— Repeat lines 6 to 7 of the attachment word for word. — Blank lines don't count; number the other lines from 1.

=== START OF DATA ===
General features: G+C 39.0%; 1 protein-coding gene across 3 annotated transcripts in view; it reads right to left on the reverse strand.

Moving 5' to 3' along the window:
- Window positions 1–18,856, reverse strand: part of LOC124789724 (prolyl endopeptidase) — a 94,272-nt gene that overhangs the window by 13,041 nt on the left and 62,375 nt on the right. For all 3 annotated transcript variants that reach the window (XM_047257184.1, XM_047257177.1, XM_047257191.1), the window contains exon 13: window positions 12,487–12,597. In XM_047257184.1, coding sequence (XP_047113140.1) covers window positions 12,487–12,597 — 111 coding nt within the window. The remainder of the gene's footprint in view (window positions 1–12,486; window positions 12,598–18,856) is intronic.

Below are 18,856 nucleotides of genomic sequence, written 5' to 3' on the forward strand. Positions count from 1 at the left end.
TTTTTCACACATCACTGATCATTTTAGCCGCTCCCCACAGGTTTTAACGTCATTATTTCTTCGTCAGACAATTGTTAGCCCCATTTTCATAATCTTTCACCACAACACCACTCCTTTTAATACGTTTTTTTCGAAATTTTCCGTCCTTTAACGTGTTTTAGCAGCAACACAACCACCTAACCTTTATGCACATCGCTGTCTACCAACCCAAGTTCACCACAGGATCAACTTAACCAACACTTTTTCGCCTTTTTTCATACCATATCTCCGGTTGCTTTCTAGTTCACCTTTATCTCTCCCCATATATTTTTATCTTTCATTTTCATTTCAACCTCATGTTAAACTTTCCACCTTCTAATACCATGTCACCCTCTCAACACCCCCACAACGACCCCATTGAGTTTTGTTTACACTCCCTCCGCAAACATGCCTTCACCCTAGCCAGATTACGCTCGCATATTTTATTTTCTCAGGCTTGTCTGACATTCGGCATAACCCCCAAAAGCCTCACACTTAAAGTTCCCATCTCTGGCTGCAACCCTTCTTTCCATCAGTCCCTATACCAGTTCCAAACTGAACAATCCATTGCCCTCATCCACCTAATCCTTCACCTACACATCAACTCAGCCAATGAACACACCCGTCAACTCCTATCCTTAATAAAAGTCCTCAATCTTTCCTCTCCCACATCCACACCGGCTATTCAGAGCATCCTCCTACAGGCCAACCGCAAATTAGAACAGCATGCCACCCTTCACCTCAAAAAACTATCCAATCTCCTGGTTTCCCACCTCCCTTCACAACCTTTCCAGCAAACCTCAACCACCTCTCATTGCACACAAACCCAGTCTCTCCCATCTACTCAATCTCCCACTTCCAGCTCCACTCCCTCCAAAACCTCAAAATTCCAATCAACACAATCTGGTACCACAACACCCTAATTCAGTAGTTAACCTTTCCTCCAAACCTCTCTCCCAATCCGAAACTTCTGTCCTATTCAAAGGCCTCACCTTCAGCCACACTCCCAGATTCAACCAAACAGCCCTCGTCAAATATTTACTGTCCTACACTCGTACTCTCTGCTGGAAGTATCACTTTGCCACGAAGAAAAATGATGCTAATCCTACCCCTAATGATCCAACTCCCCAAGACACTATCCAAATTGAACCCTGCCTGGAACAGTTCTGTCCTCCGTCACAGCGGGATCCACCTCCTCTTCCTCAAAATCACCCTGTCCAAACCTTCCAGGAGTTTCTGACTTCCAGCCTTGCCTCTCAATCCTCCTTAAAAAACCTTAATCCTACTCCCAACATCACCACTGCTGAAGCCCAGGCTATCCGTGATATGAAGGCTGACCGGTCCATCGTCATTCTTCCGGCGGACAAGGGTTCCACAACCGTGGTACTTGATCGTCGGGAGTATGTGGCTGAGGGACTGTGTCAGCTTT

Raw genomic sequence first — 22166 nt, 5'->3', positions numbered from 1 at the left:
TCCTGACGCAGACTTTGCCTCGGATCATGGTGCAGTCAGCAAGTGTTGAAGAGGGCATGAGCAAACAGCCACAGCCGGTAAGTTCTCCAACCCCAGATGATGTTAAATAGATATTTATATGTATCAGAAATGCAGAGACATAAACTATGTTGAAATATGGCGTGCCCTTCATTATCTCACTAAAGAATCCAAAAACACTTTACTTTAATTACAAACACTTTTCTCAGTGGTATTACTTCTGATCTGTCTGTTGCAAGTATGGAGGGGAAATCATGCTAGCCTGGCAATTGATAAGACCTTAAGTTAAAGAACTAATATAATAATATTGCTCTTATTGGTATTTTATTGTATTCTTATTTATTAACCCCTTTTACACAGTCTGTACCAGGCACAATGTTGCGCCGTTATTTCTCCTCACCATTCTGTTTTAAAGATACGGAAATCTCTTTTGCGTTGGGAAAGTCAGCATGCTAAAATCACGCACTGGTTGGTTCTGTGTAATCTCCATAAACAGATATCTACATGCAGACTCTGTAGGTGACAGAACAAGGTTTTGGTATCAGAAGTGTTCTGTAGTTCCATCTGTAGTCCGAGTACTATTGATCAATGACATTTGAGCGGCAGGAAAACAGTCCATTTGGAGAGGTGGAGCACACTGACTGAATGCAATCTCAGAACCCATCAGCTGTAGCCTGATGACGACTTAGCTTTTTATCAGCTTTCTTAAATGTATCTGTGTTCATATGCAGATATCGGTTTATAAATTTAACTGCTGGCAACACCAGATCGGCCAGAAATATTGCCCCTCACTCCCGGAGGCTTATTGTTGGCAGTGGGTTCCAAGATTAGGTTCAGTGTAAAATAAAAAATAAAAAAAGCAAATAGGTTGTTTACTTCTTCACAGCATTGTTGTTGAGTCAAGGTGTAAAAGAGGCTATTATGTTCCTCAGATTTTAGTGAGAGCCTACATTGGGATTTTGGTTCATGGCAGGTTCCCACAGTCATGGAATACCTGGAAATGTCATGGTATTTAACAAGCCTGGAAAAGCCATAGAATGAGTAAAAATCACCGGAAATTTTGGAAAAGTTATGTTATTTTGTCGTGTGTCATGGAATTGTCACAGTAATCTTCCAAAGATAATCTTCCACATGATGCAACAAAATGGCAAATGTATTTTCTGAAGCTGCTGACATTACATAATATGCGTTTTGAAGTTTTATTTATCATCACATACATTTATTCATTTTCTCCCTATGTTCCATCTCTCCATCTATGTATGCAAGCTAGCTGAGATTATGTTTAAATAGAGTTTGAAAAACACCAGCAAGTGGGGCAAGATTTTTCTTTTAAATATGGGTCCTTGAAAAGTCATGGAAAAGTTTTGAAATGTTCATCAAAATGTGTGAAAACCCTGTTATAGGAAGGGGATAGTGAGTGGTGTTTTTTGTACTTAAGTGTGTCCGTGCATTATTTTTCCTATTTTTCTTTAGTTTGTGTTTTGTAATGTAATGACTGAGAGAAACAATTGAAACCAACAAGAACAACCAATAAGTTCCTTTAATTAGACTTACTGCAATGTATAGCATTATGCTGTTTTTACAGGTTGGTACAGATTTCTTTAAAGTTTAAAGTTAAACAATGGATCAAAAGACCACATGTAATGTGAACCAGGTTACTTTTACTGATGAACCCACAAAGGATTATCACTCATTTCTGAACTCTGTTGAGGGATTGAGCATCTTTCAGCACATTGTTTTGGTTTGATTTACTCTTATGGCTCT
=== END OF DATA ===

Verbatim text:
Raw genomic sequence first — 22166 nt, 5'->3', positions numbered from 1 at the left:
TCCTGACGCAGACTTTGCCTCGGATCATGGTGCAGTCAGCAAGTGTTGAAGAGGGCATGAGCAAACAGCCACAGCCGGTAAGTTCTCCAACCCCAGATGATGTTAAATAGATATTTATATGTATCAGAAATGCAGAGACATAAACTATGTTGAAATATGGCGTGCCCTTCATTATCTCACTAAAGAATCCAAAAACACTTTACTTTAATTACAAACACTTTTCTCAGTGGTATTACTTCTGATCTGTCTGTTGCAAGTATGGAGGGGAAATCATGCTAGCCTGGCAATTGATAAGACCTTAAGTTAAAGAACTAATATAATAATATTGCTCTTATTGGTATTTTATTGTATTCTTATTTATTAACCCCTTTTACACAGTCTGTACCAGGCACAATGTTGCGCCGTTATTTCTCCTCACCATTCTGTTTTAAAGATACGGAAATCTCTTTTGCGTTGGGAAAGTCAGCATGCTAAAATCACGCACTGGTTGGTTCTGTGTAATCTCCATAAACAGATATCTACATGCAGACTCTGTAGGTGACAGAACAAGGTTTTGGTATCAGAAGTGTTCTGTAGTTCCATCTGTAGTCCGAGTACTATTGATCAATGACATTTGAGCGGCAGGAAAACAGTCCATTTGGAGAGGTGGAGCACACTGACTGAATGCAATCTCAGAACCCATCAGCTGTAGCCTGATGACGACTTAGCTTTTTATCAGCTTTCTTAAATGTATCTGTGTTCATATGCAGATATCGGTTTATAAATTTAACTGCTGGCAACACCAGATCGGCCAGAAATATTGCCCCTCACTCCCGGAGGCTTATTGTTGGCAGTGGGTTCCAAGATTAGGTTCAGTGTAAAATAAAAAATAAAAAAAGCAAATAGGTTGTTTACTTCTTCACAGCATTGTTGTTGAGTCAAGGTGTAAAAGAGGCTATTATGTTCCTCAGATTTTAGTGAGAGCCTACATTGGGATTTTGGTTCATGGCAGGTTCCCACAGTCATGGAATACCTGGAAATGTCATGGTATTTAACAAGCCTGGAAAAGCCATAGAATGAGTAAAAATCACCGGAAATTTTGGAAAAGTTATGTTATTTTGTCGTGTGTCATGGAATTGTCACAGTAATCTTCCAAAGATAATCTTCCACATGATGCAACAAAATGGCAAATGTATTTTCTGAAGCTGCTGACATTACATAATATGCGTTTTGAAGTTTTATTTATCATCACATACATTTATTCATTTTCTCCCTATGTTCCATCTCTCCATCTATGTATGCAAGCTAGCTGAGATTATGTTTAAATAGAGTTTGAAAAACACCAGCAAGTGGGGCAAGATTTTTCTTTTAAATATGGGTCCTTGAAAAGTCATGGAAAAGTTTTGAAATGTTCATCAAAATGTGTGAAAACCCTGTTATAGGAAGGGGATAGTGAGTGGTGTTTTTTGTACTTAAGTGTGTCCGTGCATTATTTTTCCTATTTTTCTTTAGTTTGTGTTTTGTAATGTAATGACTGAGAGAAACAATTGAAACCAACAAGAACAACCAATAAGTTCCTTTAATTAGACTTACTGCAATGTATAGCATTATGCTGTTTTTACAGGTTGGTACAGATTTCTTTAAAGTTTAAAGTTAAACAATGGATCAAAAGACCACATGTAATGTGAACCAGGTTACTTTTACTGATGAACCCACAAAGGATTATCACTCATTTCTGAACTCTGTTGAGGGATTGAGCATCTTTCAGCACATTGTTTTGGTTTGATTTACTCTTATGGCTCT